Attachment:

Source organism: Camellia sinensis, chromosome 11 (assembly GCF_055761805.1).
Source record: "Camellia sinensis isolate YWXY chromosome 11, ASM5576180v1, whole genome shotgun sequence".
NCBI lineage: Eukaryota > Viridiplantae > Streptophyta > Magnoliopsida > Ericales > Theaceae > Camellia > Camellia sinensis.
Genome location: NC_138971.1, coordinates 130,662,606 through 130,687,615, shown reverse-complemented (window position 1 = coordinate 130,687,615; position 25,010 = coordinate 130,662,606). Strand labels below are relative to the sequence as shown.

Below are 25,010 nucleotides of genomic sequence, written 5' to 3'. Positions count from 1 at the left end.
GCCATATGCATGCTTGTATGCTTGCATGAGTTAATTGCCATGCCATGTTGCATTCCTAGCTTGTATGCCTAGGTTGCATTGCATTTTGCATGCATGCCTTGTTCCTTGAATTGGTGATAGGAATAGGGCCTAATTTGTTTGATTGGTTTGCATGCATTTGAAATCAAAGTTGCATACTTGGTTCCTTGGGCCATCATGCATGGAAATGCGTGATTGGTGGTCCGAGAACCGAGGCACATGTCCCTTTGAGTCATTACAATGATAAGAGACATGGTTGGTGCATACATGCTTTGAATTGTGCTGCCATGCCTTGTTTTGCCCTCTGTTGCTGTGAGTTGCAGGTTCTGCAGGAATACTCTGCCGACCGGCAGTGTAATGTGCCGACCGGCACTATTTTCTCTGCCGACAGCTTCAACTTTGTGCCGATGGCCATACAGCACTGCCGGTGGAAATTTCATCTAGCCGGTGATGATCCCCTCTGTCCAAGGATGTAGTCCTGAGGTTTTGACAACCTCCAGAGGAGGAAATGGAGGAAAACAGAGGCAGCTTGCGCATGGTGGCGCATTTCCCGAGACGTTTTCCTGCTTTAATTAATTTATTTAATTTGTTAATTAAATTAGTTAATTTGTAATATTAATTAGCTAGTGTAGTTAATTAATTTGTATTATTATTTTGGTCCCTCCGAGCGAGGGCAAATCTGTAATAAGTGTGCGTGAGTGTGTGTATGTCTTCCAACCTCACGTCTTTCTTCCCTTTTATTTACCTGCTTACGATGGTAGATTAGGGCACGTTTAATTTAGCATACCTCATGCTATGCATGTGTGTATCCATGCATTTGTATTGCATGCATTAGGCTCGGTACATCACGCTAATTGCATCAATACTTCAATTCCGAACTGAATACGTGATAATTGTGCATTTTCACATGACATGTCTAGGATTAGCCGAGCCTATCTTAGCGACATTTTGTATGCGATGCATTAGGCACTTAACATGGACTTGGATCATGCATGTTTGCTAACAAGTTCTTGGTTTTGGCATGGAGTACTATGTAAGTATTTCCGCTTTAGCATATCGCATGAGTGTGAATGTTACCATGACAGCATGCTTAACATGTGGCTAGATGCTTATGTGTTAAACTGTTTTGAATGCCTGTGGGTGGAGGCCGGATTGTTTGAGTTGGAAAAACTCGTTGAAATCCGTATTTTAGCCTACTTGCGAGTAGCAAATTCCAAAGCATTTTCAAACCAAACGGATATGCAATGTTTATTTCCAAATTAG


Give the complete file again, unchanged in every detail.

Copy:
Source organism: Camellia sinensis, chromosome 11 (assembly GCF_055761805.1).
Source record: "Camellia sinensis isolate YWXY chromosome 11, ASM5576180v1, whole genome shotgun sequence".
NCBI lineage: Eukaryota > Viridiplantae > Streptophyta > Magnoliopsida > Ericales > Theaceae > Camellia > Camellia sinensis.
Genome location: NC_138971.1, coordinates 130,662,606 through 130,687,615, shown reverse-complemented (window position 1 = coordinate 130,687,615; position 25,010 = coordinate 130,662,606). Strand labels below are relative to the sequence as shown.

Below are 25,010 nucleotides of genomic sequence, written 5' to 3'. Positions count from 1 at the left end.
GCCATATGCATGCTTGTATGCTTGCATGAGTTAATTGCCATGCCATGTTGCATTCCTAGCTTGTATGCCTAGGTTGCATTGCATTTTGCATGCATGCCTTGTTCCTTGAATTGGTGATAGGAATAGGGCCTAATTTGTTTGATTGGTTTGCATGCATTTGAAATCAAAGTTGCATACTTGGTTCCTTGGGCCATCATGCATGGAAATGCGTGATTGGTGGTCCGAGAACCGAGGCACATGTCCCTTTGAGTCATTACAATGATAAGAGACATGGTTGGTGCATACATGCTTTGAATTGTGCTGCCATGCCTTGTTTTGCCCTCTGTTGCTGTGAGTTGCAGGTTCTGCAGGAATACTCTGCCGACCGGCAGTGTAATGTGCCGACCGGCACTATTTTCTCTGCCGACAGCTTCAACTTTGTGCCGATGGCCATACAGCACTGCCGGTGGAAATTTCATCTAGCCGGTGATGATCCCCTCTGTCCAAGGATGTAGTCCTGAGGTTTTGACAACCTCCAGAGGAGGAAATGGAGGAAAACAGAGGCAGCTTGCGCATGGTGGCGCATTTCCCGAGACGTTTTCCTGCTTTAATTAATTTATTTAATTTGTTAATTAAATTAGTTAATTTGTAATATTAATTAGCTAGTGTAGTTAATTAATTTGTATTATTATTTTGGTCCCTCCGAGCGAGGGCAAATCTGTAATAAGTGTGCGTGAGTGTGTGTATGTCTTCCAACCTCACGTCTTTCTTCCCTTTTATTTACCTGCTTACGATGGTAGATTAGGGCACGTTTAATTTAGCATACCTCATGCTATGCATGTGTGTATCCATGCATTTGTATTGCATGCATTAGGCTCGGTACATCACGCTAATTGCATCAATACTTCAATTCCGAACTGAATACGTGATAATTGTGCATTTTCACATGACATGTCTAGGATTAGCCGAGCCTATCTTAGCGACATTTTGTATGCGATGCATTAGGCACTTAACATGGACTTGGATCATGCATGTTTGCTAACAAGTTCTTGGTTTTGGCATGGAGTACTATGTAAGTATTTCCGCTTTAGCATATCGCATGAGTGTGAATGTTACCATGACAGCATGCTTAACATGTGGCTAGATGCTTATGTGTTAAACTGTTTTGAATGCCTGTGGGTGGAGGCCGGATTGTTTGAGTTGGAAAAACTCGTTGAAATCCGTATTTTAGCCTACTTGCGAGTAGCAAATTCCAAAGCATTTTCAAACCAAACGGATATGCAATGTTTATTTCCAAATTAG